Amazon's wage hike is welcome news, but nobody's well-being should depend on the whims of billionaire CEOs.
With the Iowa caucuses and New Hampshire primary right around the corner and the debates finished up, the Democratic primary appears neck and neck as Bernie Sanders and Hillary Clinton jostle for support in key early states. They have each put forward detailed tax reform plans that give voters the chance to compare their ideas on how to reduce inequality through the tax code.
Comparing the two candidates’ tax reform plans requires the recognition of a bit of history. Bernie Sanders has made reducing inequality the marquee issue of his campaign. He has been calling for changes to the tax code that would raise taxes on the most profitable corporations, the wealthiest households, and the largest Wall Street banks since he first entered Congress in 1991.
Hillary Clinton’s record on tax reform, particularly regarding Wall Street, has been much less consistent in both tone and substance over the course of her career, although she recently has come out with detailed plans reflecting much of what is included in Bernie’s tax reform plans.
A fair comparison also requires an acknowledgement of scale. Clinton’s plans aim to raise about $500 billion over ten years. Bernie’s plans aim to raise over $5 trillion. Put simply, Bernie’s plans rate as 10 times more ambitious than Hillary’s plans.
The two candidates’ plans, seen side by side, do show significant overlap. Both seek to strengthen and expand the federal estate tax, a small levy on the inheritances of the wealthiest households. Both close loopholes that allow the wealthy to avoid paying their fair share, including the carried interest loophole. Both raise taxes on top incomes and put the squeeze on offshore tax havens.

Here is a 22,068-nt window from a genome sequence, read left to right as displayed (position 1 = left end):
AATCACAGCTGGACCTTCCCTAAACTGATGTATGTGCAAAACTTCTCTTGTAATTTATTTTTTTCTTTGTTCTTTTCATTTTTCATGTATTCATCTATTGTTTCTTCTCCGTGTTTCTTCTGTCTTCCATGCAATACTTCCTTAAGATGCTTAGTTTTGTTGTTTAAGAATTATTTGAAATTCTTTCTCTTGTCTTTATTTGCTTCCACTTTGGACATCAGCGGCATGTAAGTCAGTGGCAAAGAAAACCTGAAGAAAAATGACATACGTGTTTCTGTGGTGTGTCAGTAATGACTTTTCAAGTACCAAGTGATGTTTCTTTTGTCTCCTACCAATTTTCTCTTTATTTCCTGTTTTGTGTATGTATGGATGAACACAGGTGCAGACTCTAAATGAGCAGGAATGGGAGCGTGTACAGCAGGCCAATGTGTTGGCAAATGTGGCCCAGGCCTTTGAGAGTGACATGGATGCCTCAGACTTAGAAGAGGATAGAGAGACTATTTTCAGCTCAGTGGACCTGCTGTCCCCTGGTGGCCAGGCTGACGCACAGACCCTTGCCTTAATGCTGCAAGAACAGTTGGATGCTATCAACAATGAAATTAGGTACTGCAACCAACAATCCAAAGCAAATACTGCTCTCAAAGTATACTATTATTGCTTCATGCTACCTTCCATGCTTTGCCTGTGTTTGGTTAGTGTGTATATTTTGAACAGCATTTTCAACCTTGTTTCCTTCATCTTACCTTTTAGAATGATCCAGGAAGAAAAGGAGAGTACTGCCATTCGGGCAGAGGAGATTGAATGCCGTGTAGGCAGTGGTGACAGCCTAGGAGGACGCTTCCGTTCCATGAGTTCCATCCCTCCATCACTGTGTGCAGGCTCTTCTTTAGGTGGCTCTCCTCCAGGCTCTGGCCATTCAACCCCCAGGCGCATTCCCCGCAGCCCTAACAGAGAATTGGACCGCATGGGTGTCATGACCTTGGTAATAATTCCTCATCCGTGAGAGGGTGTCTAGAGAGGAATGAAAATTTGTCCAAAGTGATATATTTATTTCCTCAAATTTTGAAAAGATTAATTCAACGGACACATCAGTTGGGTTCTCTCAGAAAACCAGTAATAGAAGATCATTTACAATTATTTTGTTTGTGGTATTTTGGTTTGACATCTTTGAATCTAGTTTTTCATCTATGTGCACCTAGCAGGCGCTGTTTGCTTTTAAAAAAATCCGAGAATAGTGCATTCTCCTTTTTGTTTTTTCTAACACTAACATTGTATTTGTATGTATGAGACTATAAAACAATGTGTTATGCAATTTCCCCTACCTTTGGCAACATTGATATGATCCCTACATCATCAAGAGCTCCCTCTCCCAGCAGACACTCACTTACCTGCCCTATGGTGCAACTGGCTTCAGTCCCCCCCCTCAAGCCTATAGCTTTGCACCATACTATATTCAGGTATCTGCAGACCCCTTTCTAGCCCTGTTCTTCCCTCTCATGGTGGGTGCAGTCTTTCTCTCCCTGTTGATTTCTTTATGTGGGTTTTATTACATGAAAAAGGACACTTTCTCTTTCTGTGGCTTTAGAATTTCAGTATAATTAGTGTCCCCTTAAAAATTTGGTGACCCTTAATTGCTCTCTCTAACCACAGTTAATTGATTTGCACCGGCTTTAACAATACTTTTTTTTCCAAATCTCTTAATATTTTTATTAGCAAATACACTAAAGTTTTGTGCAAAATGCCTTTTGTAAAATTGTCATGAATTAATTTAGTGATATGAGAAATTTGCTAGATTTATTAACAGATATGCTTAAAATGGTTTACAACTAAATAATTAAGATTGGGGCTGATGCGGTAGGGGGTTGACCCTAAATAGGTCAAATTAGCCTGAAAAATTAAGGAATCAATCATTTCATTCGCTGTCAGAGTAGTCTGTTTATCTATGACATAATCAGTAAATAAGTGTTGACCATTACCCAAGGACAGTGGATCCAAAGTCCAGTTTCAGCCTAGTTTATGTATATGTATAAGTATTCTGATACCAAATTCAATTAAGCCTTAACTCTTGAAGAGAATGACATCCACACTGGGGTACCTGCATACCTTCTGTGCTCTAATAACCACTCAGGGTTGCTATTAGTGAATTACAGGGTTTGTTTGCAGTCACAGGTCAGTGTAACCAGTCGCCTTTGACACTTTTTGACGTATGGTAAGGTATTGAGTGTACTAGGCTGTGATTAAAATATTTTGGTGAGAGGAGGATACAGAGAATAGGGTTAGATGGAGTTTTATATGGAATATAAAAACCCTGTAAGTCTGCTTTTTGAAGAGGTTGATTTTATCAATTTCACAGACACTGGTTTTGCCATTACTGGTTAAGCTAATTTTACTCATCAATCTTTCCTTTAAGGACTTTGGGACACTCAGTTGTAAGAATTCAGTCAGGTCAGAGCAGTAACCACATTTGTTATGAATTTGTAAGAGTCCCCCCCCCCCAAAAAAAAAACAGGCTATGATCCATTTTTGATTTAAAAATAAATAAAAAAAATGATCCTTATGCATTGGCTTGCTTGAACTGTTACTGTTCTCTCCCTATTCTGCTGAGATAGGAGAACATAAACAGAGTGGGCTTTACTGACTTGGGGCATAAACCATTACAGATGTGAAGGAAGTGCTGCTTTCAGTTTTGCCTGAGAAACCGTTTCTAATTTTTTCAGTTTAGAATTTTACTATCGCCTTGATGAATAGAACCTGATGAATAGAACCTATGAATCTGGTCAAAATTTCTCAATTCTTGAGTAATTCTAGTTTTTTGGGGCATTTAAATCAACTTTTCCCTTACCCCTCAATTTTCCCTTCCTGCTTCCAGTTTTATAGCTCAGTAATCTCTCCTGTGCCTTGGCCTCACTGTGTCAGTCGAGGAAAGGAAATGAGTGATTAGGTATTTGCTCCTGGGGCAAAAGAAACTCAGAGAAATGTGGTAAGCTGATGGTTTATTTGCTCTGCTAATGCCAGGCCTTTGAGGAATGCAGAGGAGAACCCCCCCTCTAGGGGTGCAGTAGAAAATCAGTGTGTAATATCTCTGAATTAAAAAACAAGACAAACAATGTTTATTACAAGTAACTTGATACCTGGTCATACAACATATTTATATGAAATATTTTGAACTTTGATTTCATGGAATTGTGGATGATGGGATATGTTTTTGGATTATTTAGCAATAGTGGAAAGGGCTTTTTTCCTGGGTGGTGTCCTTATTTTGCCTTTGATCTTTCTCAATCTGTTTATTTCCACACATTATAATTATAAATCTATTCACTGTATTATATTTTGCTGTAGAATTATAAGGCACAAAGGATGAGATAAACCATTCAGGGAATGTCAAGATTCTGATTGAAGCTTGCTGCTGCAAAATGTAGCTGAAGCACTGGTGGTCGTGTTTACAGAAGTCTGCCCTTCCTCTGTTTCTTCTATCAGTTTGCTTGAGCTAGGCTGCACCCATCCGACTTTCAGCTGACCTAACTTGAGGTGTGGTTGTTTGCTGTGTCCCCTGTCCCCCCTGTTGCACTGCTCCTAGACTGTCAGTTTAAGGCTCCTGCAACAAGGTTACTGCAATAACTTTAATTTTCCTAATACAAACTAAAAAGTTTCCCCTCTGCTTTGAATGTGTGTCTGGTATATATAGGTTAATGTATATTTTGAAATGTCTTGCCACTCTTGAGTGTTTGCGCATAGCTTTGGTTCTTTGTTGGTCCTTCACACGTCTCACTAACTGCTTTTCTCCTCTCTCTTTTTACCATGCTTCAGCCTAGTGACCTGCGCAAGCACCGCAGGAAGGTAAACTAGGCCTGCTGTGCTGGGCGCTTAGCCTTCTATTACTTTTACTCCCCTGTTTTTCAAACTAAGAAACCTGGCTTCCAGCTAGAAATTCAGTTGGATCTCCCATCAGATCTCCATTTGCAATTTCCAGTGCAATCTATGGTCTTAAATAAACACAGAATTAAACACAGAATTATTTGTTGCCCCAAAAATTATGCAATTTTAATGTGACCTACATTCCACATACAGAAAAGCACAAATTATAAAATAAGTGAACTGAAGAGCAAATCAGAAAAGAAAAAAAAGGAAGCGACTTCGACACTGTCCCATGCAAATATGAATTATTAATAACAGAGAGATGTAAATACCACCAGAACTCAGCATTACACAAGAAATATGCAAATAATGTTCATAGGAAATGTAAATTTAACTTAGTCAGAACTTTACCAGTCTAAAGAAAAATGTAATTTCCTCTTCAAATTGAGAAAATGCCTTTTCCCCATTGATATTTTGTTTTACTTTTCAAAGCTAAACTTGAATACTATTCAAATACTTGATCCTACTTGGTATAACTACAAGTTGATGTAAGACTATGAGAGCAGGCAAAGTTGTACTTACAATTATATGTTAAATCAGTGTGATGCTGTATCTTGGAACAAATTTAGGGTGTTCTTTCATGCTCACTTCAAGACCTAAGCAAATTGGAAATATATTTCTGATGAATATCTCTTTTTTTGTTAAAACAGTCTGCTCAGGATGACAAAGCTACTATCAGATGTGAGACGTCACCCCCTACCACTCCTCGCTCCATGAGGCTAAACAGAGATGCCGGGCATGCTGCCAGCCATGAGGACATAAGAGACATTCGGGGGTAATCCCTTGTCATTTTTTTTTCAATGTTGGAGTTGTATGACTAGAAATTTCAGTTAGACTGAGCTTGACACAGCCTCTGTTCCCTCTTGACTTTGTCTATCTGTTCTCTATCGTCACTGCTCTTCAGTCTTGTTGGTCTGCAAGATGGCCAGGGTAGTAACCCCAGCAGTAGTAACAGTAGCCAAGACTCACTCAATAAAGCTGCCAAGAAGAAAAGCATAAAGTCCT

But Bernie’s plans, on nearly every front, go further than Hillary’s do. This difference in scale has major implications for how much revenue would be raised and how much inequality would shrink. Bernie’s plans also come linked to concrete public programs, a crafty political move that builds in a constituency for each tax reform, a constituency that would be directly impacted by each reform and more willing to fight for it.
Bernie’s plans go an additional step further, by including a direct financial transaction tax on Wall Street as well as by lifting the (arbitrary) cap on income subject to the Social Security payroll tax, a move that would ensure the long-term solvency of Social Security. Together, these two plans would raise trillions of dollars in revenue over ten years.
Both candidates’ plans differ fundamentally from any of the plans proposed by candidates in the GOP primary field. Those plans all rely on debunked supply-side theories that treat enriching the already rich as the key to prosperity.
Disclosure: The author worked on the Bernie Sanders Senate Staff as a Legislative Aide before joining the Institute for Policy Studies.
Josh Hoxie directs the Project on Opportunity and Taxation at the Institute for Policy Studies. He is the co-author of the recent study, Billionaire Bonanza: The Forbes 400 and the Rest of Us.